Saturday, January 10, 2015


"The apparently well-planned attack on the offices of Charlie Hebdo, under police protection for years because of its repeated mocking of Islam, is one of the deadliest terrorist assaults on European soil in recent years and left 12 people dead. It followed months of warnings by the French government of the risk of terrorism from Islamist militants. Reuters reported on Wednesday night that the Paris prosecutor said a man linked to the Paris attack voluntarily presented himself to police in northeast France. Two gunmen entered the magazine’s offices on Wednesday morning, opening fire with automatic weapons. Eight journalists, including four of Charlie Hebdo’s best-known cartoonists, and two policemen were reported to be among the dead. The attackers escaped in a car, later found abandoned in the northeast of the capital. Paris prosecutor François Molins quoted a witness as saying at least one of the assailants shouted “God is Great” in Arabic during the attack. French police last night identified the suspects as Said and Cherif Kouachi, aged 32 and 34, and 18-year-old Hamyd Mourad".
Adam Thomson, Anne-Sylvaine Chassany and Claer Barrett, "Charlie Hebdo: Suspect surrenders to police in France". The Financial Times. 8 January 2015, in
The supreme function of statesmanship is to provide against preventable evils. In seeking to do so, it encounters obstacles which are deeply rooted in human nature. One is that by the very order of things such evils are not demonstrable until they have occurred: at each stage in their onset there is room for doubt and for dispute whether they be real or imaginary. By the same token, they attract little attention in comparison with current troubles, which are both indisputable and pressing: whence the besetting temptation of all politics to concern itself with the immediate present at the expense of the future.... At all events, the discussion of future grave but, with effort now, avoidable evils is the most unpopular and at the same time the most necessary occupation for the politician. Those who knowingly shirk it deserve, and not infrequently receive, the curses of those who come after..... As I look ahead, I am filled with foreboding; like the Roman, I seem to see "the River Tiber foaming with much blood." That tragic and intractable phenomenon which we watch with horror on the other side of the Atlantic but which there is interwoven with the history and existence of the States itself, is coming upon us here by our own volition and our own neglect. Indeed, it has all but come. In numerical terms, it will be of American proportions long before the end of the century. Only resolute and urgent action will avert it even now. Whether there will be the public will to demand and obtain that action, I do not know. All I know is that to see, and not to speak, would be the great betrayal.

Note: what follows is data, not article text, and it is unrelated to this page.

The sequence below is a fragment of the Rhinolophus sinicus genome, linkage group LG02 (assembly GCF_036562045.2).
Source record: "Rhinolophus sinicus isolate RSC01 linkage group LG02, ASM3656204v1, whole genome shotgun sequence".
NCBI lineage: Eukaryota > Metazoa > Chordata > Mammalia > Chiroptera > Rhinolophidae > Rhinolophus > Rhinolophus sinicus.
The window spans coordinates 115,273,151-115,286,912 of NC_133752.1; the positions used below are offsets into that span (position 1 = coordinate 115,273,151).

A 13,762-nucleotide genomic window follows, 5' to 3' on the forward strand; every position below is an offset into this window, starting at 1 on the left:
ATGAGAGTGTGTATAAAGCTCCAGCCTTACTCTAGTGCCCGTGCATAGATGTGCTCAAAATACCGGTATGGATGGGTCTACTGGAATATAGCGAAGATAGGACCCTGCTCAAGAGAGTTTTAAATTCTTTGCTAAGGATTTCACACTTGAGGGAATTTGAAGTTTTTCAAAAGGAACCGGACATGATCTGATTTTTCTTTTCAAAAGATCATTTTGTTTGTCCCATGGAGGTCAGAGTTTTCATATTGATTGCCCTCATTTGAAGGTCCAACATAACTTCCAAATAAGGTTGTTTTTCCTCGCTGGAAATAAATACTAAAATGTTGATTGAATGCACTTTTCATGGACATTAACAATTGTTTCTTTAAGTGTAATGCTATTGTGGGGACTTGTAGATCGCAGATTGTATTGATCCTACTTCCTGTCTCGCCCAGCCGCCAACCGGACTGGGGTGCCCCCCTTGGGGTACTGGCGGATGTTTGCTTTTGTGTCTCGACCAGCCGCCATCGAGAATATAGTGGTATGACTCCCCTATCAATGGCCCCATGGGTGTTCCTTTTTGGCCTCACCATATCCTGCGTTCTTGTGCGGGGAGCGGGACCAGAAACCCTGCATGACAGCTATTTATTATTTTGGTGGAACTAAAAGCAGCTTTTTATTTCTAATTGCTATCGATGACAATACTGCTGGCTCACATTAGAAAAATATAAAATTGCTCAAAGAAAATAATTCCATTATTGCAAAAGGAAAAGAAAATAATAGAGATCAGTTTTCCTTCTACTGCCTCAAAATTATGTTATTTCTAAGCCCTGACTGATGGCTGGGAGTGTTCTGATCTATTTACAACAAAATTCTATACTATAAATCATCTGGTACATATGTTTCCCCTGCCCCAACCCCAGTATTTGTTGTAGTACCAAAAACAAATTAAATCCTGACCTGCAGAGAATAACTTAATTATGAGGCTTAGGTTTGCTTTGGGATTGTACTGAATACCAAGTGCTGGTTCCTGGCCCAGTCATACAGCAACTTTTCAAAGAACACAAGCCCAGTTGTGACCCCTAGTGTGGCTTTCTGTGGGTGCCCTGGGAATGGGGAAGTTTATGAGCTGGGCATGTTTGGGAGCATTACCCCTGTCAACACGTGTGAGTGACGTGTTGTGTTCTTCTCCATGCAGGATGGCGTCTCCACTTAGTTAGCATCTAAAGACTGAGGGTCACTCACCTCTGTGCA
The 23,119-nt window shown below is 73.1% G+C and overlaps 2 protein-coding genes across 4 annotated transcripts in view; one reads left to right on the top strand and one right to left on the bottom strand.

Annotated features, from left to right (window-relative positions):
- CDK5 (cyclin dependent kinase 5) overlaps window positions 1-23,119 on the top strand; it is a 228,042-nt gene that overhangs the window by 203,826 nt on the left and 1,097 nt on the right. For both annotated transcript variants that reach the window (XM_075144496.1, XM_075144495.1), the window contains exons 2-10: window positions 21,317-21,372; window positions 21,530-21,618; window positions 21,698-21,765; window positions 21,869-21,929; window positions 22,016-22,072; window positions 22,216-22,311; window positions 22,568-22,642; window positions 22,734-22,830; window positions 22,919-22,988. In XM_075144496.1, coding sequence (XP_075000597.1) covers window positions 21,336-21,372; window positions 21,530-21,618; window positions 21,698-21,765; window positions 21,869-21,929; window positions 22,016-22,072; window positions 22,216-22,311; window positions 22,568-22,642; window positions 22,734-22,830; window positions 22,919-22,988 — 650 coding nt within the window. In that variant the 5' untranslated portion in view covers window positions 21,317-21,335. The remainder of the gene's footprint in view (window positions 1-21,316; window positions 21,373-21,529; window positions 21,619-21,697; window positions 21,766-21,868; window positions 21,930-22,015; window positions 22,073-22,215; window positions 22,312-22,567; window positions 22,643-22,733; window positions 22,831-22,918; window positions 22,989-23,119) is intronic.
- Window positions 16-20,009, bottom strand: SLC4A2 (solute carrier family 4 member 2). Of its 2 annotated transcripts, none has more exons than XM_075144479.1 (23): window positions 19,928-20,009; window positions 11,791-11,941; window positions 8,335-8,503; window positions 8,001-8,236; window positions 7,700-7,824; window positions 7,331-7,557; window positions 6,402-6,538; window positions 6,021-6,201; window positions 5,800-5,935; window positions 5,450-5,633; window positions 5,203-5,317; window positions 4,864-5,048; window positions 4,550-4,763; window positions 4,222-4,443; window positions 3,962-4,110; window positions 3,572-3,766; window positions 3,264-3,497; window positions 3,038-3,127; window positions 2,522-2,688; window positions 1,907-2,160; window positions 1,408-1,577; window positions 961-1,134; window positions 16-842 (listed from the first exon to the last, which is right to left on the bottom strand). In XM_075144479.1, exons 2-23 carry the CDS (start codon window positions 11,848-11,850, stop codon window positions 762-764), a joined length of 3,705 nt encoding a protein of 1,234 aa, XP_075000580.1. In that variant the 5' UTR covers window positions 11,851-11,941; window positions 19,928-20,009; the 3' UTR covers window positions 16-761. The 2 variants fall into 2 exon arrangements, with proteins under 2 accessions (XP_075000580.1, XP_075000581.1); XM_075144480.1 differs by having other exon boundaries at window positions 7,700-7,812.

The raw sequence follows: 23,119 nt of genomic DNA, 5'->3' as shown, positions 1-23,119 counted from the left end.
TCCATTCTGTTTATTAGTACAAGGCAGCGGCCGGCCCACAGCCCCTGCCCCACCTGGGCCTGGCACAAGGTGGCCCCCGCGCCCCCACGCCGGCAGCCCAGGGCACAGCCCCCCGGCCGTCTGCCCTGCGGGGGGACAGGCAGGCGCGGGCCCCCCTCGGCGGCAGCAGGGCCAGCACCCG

Enoch Powell, Speech to the Conservative Association meeting in Birmingham on April 20 1968.
As the late, great British politician, Enoch Powell, noted almost fifty years ago, the 'supreme function of statesmanship is to provide against preventable evils'. In the case of Wednesday's massacre in Paris, the evil done could have been and should have been prevented. By allowing almost unlimited immigration of a foreign, non-French, non-Christian, non-European horde, the authorities in Paris as unfortunately in much else in Europe, made Wednesday's tragedy something 'waiting to happen'. Given the evil ideology, following from and inheriting much of its content from what is in many ways (but admittedly not entirely) the in it's essence, the ne plus ultra of Islam, no one should be surprised in the least. A religion which in its origins almost uniquely views the employment of the sword, of violence with approval. In any sane and healthy polity, id. est., almost the entire European continent sixty or more years ago, the menace represented by the 'fifth column' which is Islam, would have been dealt with by massive expulsions: tutti quanti. Such measures representing au fond the only sure means of dealing with this cancerous poison in the European body politic. To mouth bien-pensant pleasantries that 'Islam is a peaceful religion', will get us nowhere indeed. With that in mind, one can only look with favour upon the German, anti-Islam, mass movement, 'PEGIDA'. One may only hope that Wednesday's events will be enough of a shock that the European body politic will 'wake up' and listen before, once again in the words of Powell, 'like the roman I seem to see 'the River Tiber with foaming much blood''. Coupled with a very serious re-appraisal of the West's position towards the Syrian conflict. Which without a doubt has become a crucial harbinger of Islamic fanaticism and extremism. Additionally, a severe clampdown is required on the funding by the Gulf States and Saudi Arabia in particular of Muslim charities and other organizations around the world.


Post a Comment

<< Home